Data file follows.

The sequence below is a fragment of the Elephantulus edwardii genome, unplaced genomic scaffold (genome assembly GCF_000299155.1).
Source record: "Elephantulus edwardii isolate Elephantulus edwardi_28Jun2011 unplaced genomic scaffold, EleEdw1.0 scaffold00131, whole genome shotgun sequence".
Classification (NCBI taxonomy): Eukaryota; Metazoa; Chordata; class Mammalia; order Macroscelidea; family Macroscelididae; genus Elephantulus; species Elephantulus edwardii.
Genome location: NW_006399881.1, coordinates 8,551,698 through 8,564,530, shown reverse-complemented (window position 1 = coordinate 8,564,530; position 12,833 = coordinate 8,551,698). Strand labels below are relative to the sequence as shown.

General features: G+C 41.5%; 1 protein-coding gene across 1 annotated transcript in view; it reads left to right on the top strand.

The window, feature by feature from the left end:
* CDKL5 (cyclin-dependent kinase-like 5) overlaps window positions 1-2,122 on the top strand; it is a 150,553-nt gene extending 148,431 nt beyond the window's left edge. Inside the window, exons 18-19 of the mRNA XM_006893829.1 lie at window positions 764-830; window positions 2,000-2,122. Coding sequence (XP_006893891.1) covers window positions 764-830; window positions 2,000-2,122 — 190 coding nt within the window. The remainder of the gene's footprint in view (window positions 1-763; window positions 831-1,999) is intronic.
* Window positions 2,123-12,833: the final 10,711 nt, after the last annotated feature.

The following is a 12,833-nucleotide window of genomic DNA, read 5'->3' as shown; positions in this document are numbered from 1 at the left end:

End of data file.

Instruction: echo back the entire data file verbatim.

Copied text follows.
The sequence below is a fragment of the Elephantulus edwardii genome, unplaced genomic scaffold (genome assembly GCF_000299155.1).
Source record: "Elephantulus edwardii isolate Elephantulus edwardi_28Jun2011 unplaced genomic scaffold, EleEdw1.0 scaffold00131, whole genome shotgun sequence".
Classification (NCBI taxonomy): Eukaryota; Metazoa; Chordata; class Mammalia; order Macroscelidea; family Macroscelididae; genus Elephantulus; species Elephantulus edwardii.
Genome location: NW_006399881.1, coordinates 8,551,698 through 8,564,530, shown reverse-complemented (window position 1 = coordinate 8,564,530; position 12,833 = coordinate 8,551,698). Strand labels below are relative to the sequence as shown.

General features: G+C 41.5%; 1 protein-coding gene across 1 annotated transcript in view; it reads left to right on the top strand.

The window, feature by feature from the left end:
* CDKL5 (cyclin-dependent kinase-like 5) overlaps window positions 1-2,122 on the top strand; it is a 150,553-nt gene extending 148,431 nt beyond the window's left edge. Inside the window, exons 18-19 of the mRNA XM_006893829.1 lie at window positions 764-830; window positions 2,000-2,122. Coding sequence (XP_006893891.1) covers window positions 764-830; window positions 2,000-2,122 — 190 coding nt within the window. The remainder of the gene's footprint in view (window positions 1-763; window positions 831-1,999) is intronic.
* Window positions 2,123-12,833: the final 10,711 nt, after the last annotated feature.

The following is a 12,833-nucleotide window of genomic DNA, read 5'->3' as shown; positions in this document are numbered from 1 at the left end: